Also remember that there are technically two lumbar nerve roots contained within each dural sleeve: a dorsal lumbar root and ventral lumbar root. However, clinicians and even spine surgeons virtually never make this anatomically-correct distinction and just call the them the exiting or traversing nerve root (see below).
Although the designations exiting and traversing nerve roots are typically not used by anatomists, clinicians, surgeons, and radiologists do use these terms frequently; therefore, it is important that you become familiar with them.
At each disc level, there are four vulnerable nerve roots: a right and left exiting root and a right and left traversing nerve root.
The exiting nerve root, as the name implies, is the one that has budded off the thecal sac and is on its way to and through the neural foramen. (figure 12) After its genesis, it will have the same number designation as the vertebral body, the disc it passes by, and the neural foramen it passes out of. For example, the left L4 exiting nerve root will bud off the thecal sac at the mid-vertebral body level of L4, wrap underneath the left L4 pedicle, pass by the left posterolateral aspect of the L4 disc, and proceed through the left L4 neural foramen before transforming into the left L4 spinal nerve. (figure 12)
The traversing nerve root at the level of discussion is, in reality, the exiting nerve root for the segment below which has not quite budded off the thecal sac. In figure 12 you can see the traversing nerve root of L5 which is still contained within the thecal sac. For example, at the L4 disc level, we already know there is a L4 exiting nerve root that passes the posterolateral disc on its way to the neural foramen But there is also left L5 traversing nerve root positioned adjacent to the L4 disc (it is actually in a region of the central canal called the lateral recess); however, it is still within the thecal sac.
The S1 nerve root is an exception to this rule as it typically buds off the thecal sac earlier (more cephalad [toward the head]) than the rest of lumbar nerve roots and is already in nerve-root form when it passes the L5 disc. I believe this makes the S1 nerve root particularly vulnerable to injury.
Don't believe me? This exception to the rule is easy to prove by looking at a typical T1-weighted axial MRI image of the L5 disc. In figure 13, you can clearly see that the S1 nerve roots (yellow arrows) are outside of the thecal sac (pink star); a phenomena that is not typically seen at any other disc level—rarely you will see it at L4.
I know this is a difficult topic to grasp; however, clinically speaking, it is extremely important information. If you can understand this, then I guarantee that you will know something 99% of all physicians don't (perhaps with the exception of spine surgeons).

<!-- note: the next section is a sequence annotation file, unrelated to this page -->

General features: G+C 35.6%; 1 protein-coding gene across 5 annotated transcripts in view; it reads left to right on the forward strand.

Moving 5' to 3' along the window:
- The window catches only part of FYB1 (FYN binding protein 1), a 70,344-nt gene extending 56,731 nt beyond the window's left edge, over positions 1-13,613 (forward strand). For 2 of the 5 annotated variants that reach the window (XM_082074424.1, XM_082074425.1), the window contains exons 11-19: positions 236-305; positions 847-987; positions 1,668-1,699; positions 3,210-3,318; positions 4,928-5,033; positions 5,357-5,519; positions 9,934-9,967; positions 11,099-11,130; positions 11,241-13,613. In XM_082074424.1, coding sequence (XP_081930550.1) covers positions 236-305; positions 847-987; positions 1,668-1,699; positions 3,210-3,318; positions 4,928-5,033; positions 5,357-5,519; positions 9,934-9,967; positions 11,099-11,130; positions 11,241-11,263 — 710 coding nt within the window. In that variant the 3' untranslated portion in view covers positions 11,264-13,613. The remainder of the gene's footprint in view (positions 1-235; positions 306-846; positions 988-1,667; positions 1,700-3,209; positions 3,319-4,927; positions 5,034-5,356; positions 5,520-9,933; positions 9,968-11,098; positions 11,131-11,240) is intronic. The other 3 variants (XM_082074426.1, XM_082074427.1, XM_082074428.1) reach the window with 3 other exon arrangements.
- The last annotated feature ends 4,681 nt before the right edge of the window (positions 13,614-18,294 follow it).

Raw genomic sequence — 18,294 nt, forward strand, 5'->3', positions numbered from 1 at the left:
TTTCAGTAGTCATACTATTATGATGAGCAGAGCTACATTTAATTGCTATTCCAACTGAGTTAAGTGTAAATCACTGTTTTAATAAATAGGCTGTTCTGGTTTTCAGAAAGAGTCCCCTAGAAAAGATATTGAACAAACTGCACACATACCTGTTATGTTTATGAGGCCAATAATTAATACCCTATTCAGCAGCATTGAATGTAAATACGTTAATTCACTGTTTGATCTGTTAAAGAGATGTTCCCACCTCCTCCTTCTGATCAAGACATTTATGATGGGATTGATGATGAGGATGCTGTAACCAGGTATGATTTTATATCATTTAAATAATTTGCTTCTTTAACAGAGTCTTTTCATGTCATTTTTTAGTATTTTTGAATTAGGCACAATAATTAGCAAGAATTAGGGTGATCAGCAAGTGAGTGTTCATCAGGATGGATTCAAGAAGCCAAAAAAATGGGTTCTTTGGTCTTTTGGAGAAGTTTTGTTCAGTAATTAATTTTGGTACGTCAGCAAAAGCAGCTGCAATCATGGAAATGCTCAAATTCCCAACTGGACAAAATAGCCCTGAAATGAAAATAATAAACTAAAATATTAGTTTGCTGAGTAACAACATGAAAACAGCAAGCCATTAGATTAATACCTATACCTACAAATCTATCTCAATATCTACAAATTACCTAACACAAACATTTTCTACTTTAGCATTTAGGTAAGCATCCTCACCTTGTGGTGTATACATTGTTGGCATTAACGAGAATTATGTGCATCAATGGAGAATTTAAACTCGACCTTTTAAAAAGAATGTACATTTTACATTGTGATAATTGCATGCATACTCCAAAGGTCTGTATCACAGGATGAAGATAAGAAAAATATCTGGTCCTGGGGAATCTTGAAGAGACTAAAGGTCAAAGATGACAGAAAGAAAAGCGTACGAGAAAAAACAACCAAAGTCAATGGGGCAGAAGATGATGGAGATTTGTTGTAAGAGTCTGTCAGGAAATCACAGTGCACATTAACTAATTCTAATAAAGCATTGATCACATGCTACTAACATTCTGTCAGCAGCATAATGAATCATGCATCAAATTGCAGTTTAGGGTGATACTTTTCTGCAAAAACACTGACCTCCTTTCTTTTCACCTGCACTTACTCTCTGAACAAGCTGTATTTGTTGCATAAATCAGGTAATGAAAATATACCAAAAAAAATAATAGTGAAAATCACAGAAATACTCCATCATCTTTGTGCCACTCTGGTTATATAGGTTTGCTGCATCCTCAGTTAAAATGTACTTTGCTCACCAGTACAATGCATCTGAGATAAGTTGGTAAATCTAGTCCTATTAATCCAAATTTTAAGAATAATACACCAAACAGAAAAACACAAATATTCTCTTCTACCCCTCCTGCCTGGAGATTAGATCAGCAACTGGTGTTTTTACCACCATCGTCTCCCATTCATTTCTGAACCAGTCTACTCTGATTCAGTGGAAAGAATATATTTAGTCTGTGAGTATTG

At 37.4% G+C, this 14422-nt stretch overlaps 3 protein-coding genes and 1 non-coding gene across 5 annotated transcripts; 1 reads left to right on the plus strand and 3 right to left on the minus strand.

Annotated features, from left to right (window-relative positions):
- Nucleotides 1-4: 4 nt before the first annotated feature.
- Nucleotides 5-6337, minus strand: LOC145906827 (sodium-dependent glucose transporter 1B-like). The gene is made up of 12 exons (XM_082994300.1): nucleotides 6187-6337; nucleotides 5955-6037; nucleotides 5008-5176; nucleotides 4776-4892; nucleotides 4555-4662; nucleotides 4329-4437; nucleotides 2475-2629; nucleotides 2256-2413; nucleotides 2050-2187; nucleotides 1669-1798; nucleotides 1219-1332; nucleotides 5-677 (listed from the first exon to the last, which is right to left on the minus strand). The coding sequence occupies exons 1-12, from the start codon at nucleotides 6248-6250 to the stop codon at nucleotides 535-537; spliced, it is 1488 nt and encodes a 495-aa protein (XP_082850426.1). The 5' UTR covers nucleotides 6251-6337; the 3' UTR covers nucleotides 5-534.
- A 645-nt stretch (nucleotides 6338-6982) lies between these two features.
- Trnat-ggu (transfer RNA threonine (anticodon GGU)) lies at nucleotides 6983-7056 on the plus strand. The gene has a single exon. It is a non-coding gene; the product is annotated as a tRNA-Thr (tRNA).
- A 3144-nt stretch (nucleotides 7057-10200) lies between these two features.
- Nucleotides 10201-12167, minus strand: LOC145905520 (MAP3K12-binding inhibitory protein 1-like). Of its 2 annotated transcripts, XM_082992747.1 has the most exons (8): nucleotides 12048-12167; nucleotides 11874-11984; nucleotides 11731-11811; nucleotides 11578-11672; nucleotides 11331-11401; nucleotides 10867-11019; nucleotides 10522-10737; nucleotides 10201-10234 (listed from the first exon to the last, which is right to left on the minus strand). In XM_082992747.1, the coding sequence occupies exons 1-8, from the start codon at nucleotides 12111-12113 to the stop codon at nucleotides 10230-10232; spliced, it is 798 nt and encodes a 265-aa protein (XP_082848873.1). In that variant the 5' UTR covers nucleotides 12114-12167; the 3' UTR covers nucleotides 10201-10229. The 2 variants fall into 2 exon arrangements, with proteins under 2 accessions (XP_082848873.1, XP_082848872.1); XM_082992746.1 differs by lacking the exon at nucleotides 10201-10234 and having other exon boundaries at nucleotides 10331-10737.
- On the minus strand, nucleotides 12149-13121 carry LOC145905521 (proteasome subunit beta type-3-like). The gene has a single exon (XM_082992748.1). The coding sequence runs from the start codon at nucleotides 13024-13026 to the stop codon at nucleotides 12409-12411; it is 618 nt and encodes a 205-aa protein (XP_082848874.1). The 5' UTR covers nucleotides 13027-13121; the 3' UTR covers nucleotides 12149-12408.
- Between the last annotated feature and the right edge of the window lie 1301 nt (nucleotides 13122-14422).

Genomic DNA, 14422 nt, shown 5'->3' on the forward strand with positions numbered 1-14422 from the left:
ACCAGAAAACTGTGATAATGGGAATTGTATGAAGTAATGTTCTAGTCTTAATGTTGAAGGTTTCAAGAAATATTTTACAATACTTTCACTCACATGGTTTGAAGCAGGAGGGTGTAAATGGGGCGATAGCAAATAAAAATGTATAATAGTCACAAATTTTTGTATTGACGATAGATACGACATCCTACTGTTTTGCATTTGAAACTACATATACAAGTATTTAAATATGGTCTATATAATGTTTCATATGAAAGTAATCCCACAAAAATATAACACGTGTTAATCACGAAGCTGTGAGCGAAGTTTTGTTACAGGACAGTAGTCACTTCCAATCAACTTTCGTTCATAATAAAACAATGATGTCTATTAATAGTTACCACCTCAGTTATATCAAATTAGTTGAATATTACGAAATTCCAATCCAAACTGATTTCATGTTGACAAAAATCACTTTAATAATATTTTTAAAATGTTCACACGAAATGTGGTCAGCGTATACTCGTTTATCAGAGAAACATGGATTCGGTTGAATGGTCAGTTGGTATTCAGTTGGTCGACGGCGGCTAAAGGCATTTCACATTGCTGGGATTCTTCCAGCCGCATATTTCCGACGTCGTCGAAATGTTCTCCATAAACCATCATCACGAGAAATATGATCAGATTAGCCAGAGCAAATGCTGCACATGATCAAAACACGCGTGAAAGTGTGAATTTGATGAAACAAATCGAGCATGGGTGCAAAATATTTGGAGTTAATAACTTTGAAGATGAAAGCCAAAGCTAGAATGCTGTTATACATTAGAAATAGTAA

Why is the stuff important? Because as we will learn on the disc herniation page, disc herniations can compress and irritate the traversing nerve root, the exiting nerve root, or both nerve roots! It all depends on the location and size of disc herniation.
Did you know that the disc is wired for pain?  Surprisingly, despite the overwhelming scientific evidence, [8-11] very few physicians know or even care about this important fact.
In this section, we will discuss in great detail how pain signals are able to get out of the disc and ultimately up to the sensory cortex of the brain—the part of brain that translates these pain signals into the feeling of pain.
Learning the exact pathway of these pain signals is important, for if we know it, then we can target the pathway for treatment (glucocorticoid injections) or even destroy it (ablation) in order to mitigate chronic low back pain. Although the cause of these pain signals is beyond the scope of this page, I will say that tears through the annulus fibrosus (annular tears) are the usual suspect.
Each region of the disc is innervated (supplied) by a different nerve (pain highway), which is a phenomena that oddly occurs in no other structure of the body. 
The posterior and posterolateral disc are innervated by the sinuvertebral nerve, the lateral disc by the gray ramus communicans (a sympathetic nerve of the autonomic system), and the anterior disc by sympathetic branches from the sympathetic trunk or ganglion. [2,10,15,16] (figure 14)
Another disc oddity is the fact that only the outer one-third (to a ~3 mm depth) of a healthy annulus is innervated and capable of transmitting pain. Therefore, the inner two-thirds of the annulus and the entire nucleus are completely avascular ( no blood vessels) and aneural (no nerves). [8,11,15,25]
The actual pain sensors of the disc (i.e., the free nerve endings of nociceptors), which are indicated by yellow dots in figure 14, are more heavily distributed in the posterior and posterolateral part of the annulus, as compared to the lateral or anterior regions. This probably means that the posterior and posterolateral disc are much more sensitive to annular tears (these regions can feel pain more easily) and the development of chronic back pain.